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COVID Accelerated Consumer-Friendly Testing Trends That Were Already Underway

TAGS: COVID-19
Graphic by Amanda Pedersen / MD+DI COVID testing trends
A deep-dive into how the pandemic turned an evolution into a revolution — and what to expect the future of diagnostic testing to look like.

The COVID-19 pandemic affected diagnostic testing much like it did other parts of the healthcare delivery system — it demanded completely novel approaches at some points, and merely accelerated trends underway at others.

In other words, an evolution became a revolution.

That revolution, according to Quest Diagnostics Chief Medical Officer Jay Wohlgemuth, MD, can be categorized by just a few words, most notably “convenience.”

“Anything you can do from your home, you should,” Wohlgemuth said. “Then you should come in to a Quest patient service center or Walmart for the next layer. Then, you would go to your local health system for things you absolutely needed to, like having a baby or getting a knee replaced. That is absolutely a huge trend in the industry. We are investing heavily in home-based self-collection kits which are very consumer-centric and friendly, and then telemedicine services.”

It’s not only long-established entities like Quest that have been preparing for the consumer-friendly testing future. Emeryville, Calif.-based Lucira Health, for instance, was already developing an at-home testing platform, but not for COVID-19.

“Lucira was in the final stages of developing of an at-home flu test kit when the pandemic hit,” Kelly Lewis Brezoczky, executive vice president at Lucira, said. “We quickly realized in early 2020 that the platform we had developed might work for COVID. Lucira’s assay team was up for the challenge and within two months we had a COVID assay ready for clinical testing.”

FDA granted Lucira emergency use authorization for its molecular prescription take-home test in November. FDA Commissioner Stephen M. Hahn said the test, the first self-administered test to receive approval, represented “an important diagnostic advancement to address the pandemic and reduce the public burden of disease transmission.”

The at-home testing market accelerated further in December 2020, with EUA approval of Abbott’s BinaxNOW antigen test, available by prescription in tandem with telehealth guidance.

The approvals served as exemplars of a diverse new ecosystem of diagnosis and clinical guidance and also help illustrate how testing experts view a post-pandemic world in which COVID-19 will be with us as an additional respiratory infection that will regularly join others such as flu and respiratory syncytial virus.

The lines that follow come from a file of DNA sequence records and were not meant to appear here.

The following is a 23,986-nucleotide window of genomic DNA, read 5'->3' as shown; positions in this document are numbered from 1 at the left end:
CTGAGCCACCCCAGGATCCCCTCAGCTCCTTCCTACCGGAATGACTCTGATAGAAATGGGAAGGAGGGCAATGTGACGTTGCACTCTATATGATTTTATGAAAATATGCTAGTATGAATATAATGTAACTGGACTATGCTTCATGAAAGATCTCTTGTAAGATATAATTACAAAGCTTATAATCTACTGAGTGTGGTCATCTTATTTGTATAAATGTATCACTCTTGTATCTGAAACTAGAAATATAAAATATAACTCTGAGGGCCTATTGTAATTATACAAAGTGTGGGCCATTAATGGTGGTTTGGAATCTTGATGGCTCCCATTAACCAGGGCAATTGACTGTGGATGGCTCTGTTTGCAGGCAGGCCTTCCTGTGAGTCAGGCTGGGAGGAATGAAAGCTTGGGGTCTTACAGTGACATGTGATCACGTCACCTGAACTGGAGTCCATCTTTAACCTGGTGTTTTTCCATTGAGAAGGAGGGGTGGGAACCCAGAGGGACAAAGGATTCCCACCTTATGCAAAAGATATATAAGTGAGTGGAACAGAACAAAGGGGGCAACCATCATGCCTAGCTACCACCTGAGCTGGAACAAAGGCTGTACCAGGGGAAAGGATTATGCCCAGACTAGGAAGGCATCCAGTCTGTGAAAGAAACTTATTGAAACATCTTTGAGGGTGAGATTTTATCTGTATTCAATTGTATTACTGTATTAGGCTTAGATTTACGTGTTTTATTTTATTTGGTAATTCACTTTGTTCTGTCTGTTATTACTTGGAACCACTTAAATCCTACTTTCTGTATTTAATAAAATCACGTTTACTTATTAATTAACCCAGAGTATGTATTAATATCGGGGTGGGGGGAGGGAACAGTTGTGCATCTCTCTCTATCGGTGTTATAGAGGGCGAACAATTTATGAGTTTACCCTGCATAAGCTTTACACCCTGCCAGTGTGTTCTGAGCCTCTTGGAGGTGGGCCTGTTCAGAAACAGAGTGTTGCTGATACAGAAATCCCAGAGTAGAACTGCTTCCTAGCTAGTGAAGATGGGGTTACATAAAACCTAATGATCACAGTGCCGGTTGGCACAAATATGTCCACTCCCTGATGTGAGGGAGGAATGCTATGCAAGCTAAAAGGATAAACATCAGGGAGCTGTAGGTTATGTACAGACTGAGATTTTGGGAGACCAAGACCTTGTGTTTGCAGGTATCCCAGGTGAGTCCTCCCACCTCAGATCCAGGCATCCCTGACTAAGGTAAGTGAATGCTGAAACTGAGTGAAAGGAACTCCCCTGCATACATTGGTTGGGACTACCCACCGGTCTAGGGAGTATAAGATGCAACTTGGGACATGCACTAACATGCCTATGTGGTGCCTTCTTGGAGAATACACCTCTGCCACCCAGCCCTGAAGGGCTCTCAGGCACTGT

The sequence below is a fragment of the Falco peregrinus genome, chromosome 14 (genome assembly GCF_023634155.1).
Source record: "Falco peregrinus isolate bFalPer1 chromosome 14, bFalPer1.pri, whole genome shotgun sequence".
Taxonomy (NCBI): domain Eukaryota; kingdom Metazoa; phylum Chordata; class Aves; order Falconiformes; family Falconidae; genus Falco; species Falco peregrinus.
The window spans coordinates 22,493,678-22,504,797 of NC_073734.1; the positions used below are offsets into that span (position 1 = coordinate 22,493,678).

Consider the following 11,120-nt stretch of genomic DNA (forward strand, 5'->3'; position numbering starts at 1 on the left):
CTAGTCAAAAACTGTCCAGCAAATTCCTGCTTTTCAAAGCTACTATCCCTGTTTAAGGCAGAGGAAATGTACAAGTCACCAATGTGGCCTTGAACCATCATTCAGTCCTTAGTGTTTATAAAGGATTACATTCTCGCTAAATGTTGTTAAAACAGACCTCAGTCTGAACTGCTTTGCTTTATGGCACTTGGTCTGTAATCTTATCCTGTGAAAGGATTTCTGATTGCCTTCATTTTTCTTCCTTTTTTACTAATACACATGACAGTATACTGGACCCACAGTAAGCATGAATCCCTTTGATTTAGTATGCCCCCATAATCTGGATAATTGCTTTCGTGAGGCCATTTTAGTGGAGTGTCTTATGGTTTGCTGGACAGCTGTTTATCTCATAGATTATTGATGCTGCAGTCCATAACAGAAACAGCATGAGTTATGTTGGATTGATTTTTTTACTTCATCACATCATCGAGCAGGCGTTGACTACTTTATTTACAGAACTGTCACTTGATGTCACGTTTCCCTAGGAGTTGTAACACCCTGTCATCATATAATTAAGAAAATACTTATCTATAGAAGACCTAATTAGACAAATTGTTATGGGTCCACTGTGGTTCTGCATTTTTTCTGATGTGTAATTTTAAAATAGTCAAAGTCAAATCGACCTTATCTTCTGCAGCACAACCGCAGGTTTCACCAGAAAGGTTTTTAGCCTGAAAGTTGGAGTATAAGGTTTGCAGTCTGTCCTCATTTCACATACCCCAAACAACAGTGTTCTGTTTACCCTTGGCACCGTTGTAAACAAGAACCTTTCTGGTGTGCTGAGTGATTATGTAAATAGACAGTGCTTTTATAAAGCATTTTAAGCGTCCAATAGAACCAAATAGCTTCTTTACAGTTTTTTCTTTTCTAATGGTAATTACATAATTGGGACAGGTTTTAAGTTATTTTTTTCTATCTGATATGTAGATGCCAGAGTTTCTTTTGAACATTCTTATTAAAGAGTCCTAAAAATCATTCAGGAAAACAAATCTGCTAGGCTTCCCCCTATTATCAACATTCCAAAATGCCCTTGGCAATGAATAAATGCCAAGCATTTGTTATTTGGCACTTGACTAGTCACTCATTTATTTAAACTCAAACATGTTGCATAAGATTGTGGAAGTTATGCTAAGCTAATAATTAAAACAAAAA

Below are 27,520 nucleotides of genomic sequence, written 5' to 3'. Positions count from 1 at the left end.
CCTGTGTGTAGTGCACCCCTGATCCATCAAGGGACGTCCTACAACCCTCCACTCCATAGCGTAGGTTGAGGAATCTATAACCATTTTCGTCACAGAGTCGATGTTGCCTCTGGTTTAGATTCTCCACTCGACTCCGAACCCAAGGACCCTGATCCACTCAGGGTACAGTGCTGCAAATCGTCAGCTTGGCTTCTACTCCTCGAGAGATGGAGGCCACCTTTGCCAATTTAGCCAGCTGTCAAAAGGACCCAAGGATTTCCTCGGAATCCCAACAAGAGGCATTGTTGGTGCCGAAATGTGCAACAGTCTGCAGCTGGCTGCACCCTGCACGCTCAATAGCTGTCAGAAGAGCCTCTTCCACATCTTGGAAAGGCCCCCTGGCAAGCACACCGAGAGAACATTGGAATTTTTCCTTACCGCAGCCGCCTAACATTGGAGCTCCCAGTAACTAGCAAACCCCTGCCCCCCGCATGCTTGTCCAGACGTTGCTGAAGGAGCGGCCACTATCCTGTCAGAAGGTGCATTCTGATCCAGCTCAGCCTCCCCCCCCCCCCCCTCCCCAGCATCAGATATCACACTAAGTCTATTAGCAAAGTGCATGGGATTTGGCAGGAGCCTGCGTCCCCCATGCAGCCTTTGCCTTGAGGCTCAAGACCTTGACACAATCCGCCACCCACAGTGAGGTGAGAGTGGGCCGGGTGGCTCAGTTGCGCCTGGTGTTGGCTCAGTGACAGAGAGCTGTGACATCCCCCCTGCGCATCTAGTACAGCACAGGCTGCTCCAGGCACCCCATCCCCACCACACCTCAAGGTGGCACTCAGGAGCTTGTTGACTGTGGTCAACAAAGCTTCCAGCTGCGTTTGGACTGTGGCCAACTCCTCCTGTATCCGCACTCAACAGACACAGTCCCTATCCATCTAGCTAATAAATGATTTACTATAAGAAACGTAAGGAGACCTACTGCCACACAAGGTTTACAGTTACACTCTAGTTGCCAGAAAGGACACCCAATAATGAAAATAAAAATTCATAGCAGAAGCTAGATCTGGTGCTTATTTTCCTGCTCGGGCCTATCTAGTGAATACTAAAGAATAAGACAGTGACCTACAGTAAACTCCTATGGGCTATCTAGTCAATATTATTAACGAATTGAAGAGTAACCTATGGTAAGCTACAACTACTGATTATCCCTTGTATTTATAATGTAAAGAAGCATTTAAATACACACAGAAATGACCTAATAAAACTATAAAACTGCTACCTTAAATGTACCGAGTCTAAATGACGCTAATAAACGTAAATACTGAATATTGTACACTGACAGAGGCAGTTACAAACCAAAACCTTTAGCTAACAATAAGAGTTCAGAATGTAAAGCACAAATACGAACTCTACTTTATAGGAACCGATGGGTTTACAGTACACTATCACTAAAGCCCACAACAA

New approaches, new defaults

In addition to the trend of enabling widespread at-home testing, the market can also expect two other trends to emerge in the next round of respiratory virus surges — there will almost certainly be a much greater need for tests capable of testing for a variety of illness, and testing for COVID-19 itself will include a pervasive “search for nothing.”

“The future is never certain,” William Morice, MD, PhD, president of Mayo Clinic Laboratories, said. “But most people in the infectious disease expert field feel COVID will probably be something that will circulate through like other respiratory pathogens. So the testing will be with us and I think more than likely will become part of the normal armamentarium of clinical tests for respiratory illness. The vaccine will decrease the amount of testing and it might change the focus of testing, but it won’t obviate the need completely.”

In future surges of respiratory illness, Morice said, it will be highly likely that combination testing for more than one type of virus will become commonplace. Recalling the concern over the 2020-21 flu season that ultimately turned out to be almost non-existent, Morice said it will be natural and normal to have to narrow down what a symptomatic patient may be presenting with. 

“In the long view, if somebody comes in with a respiratory illness next winter, there will almost certainly be some need for combination testing,” Morice said.

Numerous developers have received FDA authorization for combination testing. Abbott was the latest to get clearance on March 4, joining platforms by BioFire, GenMark, Roche, Qiagen, and others.

Brian Weinstein, partner and head of life sciences equity research at investment and financial services firm William Blair, concurs with Morice’s contention combination testing will be a necessity, and adds that additional vagaries surrounding how long the vaccines’ immunity lasts, and who has and has not received a vaccine, will mandate an entirely new rationale for testing.

“At the heart of what I think the future of testing for COVID-19 in the post-vaccination world is this — testing will no longer be used to diagnose active infection or tell you you have the disease,” he said. “Instead, the use case is changing and it will be used much more for people who show no symptoms, to clear them.”